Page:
SEOUL — Hyundai Motor Group leader Euisun Chung said Tuesday flagship Hyundai Motor and sister company Kia Motors aim to sell 1 million electric vehicles in 2025, together targeting more than 10 percent of global market share of EVs.
Hyundai Motor plans to launch a next-generation electric vehicle with a driving range of 280 miles per charge and charging time of 20 minutes or less, Chung said in a televised video message. It aims to export 1,600 hydrogen-powered trucks to Europe by 2025, and develop a new system that doubles battery life at half the price, he said.
Chung’s statement came as South Korea outlined a plan Tuesday to spend 114.1 trillion won ($94.6 billion) on a “New Deal” to create jobs and help the economy recover from the coronavirus fallout, anchored in part by investment in electric vehicles and hydrogen cars.
The six-year plan will build digital infrastructure and a stronger safety net for job seekers, but its “Green New Deal” aspects have drawn attention as they aim to cut heavy reliance on fossil fuels in Asia’s fourth-largest economy.
“The coronavirus pandemic once again reaffirmed the urgency of responses to climate change,” President Moon Jae-in said in a speech, adding that the new projects were expected to create about 1.9 million jobs through 2025.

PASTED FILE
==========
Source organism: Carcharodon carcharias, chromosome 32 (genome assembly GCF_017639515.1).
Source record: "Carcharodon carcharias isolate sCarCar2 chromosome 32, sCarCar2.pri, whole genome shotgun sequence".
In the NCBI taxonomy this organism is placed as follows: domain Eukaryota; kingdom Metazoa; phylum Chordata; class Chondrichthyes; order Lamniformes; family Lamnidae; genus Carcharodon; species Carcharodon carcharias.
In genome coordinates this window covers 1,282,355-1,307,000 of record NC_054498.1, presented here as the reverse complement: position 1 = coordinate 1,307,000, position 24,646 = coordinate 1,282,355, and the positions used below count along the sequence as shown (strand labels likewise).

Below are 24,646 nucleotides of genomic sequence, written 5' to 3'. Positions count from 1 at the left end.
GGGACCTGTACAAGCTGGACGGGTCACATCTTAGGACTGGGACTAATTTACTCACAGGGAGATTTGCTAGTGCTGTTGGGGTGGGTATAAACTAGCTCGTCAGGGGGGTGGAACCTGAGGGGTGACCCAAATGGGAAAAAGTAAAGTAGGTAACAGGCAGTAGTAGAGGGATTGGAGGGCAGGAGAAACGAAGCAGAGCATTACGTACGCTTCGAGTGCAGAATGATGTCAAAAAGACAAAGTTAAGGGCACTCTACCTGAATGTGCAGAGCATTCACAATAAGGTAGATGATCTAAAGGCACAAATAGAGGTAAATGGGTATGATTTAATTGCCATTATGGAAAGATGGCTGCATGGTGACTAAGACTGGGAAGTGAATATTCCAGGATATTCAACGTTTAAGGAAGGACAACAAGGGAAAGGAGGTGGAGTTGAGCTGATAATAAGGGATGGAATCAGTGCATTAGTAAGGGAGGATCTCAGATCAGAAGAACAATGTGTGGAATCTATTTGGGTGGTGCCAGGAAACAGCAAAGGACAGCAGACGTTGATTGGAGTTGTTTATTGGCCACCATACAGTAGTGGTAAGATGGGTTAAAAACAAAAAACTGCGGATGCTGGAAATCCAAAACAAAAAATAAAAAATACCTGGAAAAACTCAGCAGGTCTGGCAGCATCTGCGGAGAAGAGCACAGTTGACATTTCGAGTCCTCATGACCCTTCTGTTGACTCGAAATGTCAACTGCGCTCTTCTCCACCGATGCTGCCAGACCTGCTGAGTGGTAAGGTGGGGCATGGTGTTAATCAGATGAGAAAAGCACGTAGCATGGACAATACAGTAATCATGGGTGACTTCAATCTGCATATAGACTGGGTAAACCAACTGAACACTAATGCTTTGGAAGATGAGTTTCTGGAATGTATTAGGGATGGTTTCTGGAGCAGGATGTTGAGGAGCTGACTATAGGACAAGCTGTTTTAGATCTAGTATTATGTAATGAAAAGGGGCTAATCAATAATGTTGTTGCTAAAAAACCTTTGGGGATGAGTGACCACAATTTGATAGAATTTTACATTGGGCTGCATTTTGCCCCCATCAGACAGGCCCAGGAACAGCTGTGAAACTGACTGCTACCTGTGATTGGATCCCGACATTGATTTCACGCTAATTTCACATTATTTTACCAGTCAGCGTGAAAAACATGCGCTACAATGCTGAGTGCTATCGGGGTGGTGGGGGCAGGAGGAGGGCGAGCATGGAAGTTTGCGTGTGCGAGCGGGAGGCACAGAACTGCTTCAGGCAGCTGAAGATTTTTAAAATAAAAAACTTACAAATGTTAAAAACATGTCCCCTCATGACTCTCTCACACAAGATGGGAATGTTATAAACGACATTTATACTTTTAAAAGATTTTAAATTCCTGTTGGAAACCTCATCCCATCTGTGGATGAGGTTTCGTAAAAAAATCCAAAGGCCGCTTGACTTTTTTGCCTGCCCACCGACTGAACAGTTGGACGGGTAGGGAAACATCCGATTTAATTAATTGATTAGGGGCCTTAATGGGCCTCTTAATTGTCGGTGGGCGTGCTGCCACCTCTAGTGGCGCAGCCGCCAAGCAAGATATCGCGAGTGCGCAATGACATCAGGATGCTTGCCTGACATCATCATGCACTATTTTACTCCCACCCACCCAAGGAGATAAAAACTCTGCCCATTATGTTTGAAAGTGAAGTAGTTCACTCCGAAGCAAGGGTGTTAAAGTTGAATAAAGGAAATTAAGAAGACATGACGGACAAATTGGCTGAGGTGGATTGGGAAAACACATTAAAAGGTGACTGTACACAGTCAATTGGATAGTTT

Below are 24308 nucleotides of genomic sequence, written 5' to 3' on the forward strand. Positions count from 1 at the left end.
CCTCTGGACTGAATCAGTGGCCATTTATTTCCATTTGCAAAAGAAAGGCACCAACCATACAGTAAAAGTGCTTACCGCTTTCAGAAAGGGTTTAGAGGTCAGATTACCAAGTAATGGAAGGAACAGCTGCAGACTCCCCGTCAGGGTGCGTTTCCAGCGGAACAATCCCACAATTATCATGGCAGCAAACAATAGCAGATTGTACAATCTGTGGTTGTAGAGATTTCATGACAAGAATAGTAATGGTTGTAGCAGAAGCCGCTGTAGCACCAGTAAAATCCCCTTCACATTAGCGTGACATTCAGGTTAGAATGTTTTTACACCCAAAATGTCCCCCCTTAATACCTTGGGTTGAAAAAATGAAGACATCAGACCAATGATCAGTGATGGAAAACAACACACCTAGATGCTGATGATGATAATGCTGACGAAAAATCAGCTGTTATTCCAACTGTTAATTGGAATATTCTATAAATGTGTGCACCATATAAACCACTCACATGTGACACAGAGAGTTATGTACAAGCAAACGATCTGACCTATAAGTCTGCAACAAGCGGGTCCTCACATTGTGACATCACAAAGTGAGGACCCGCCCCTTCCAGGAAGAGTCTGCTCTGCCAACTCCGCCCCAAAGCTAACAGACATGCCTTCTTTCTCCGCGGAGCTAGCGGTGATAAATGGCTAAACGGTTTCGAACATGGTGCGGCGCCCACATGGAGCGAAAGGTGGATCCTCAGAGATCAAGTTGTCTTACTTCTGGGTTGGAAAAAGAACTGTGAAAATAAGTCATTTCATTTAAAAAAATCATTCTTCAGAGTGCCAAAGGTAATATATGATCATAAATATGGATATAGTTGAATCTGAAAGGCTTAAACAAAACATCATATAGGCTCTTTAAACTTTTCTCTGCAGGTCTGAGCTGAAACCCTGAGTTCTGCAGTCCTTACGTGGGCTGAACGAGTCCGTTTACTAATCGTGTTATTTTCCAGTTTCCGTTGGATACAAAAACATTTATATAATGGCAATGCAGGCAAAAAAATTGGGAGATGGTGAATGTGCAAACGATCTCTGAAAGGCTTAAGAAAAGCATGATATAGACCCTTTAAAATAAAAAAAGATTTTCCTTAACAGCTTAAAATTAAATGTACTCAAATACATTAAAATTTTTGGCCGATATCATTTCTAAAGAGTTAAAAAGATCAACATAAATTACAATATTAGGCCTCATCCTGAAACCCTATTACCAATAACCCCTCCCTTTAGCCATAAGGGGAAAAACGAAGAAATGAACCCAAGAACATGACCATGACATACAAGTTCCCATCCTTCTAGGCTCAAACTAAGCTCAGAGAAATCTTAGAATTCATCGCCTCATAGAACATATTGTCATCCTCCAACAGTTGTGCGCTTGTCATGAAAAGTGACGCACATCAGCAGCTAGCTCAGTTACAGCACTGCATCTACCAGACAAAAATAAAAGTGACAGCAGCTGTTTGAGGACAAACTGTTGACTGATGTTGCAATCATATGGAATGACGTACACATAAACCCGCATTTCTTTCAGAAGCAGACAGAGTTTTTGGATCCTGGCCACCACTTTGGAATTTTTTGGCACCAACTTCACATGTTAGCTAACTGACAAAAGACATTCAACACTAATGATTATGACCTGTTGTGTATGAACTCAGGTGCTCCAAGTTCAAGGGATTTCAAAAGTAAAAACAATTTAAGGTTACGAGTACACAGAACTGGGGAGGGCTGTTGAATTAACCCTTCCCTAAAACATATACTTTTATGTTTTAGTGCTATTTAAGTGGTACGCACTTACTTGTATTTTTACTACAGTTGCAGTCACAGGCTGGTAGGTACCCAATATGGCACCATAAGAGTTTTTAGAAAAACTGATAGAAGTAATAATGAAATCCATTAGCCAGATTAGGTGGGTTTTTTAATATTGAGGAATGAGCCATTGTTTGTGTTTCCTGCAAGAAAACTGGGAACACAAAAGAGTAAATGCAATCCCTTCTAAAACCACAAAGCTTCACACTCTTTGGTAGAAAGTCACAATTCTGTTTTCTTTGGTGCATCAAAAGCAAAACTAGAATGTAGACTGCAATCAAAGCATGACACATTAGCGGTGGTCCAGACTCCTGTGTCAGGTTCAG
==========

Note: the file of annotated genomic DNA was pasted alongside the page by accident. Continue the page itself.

South Korea aims to have 1.13 million EVs and 200,000 hydrogen cars on the roads by 2025, up from 91,000 and 5,000 each by the end of 2019, Moon said, while the government would add more charging stations for the vehicles.
Last week Seoul said it would invest 2.6 trillion won ($2.2 billion) on its own version of the Green New Deal, and set a 2035 deadline to stop registration of vehicles with internal combustion engines.
It vowed to convert 4,000 of the capital’s fleet of 7,396 public buses to electric or hydrogen power by 2025, and promised more conversion incentives for new taxis.
Seoul also plans 4,000 charging stations for EVs and 65 for hydrogen-powered cars by 2035, up from 1,090 stations for EVs and four for such cars now, said city official W.S. Cho.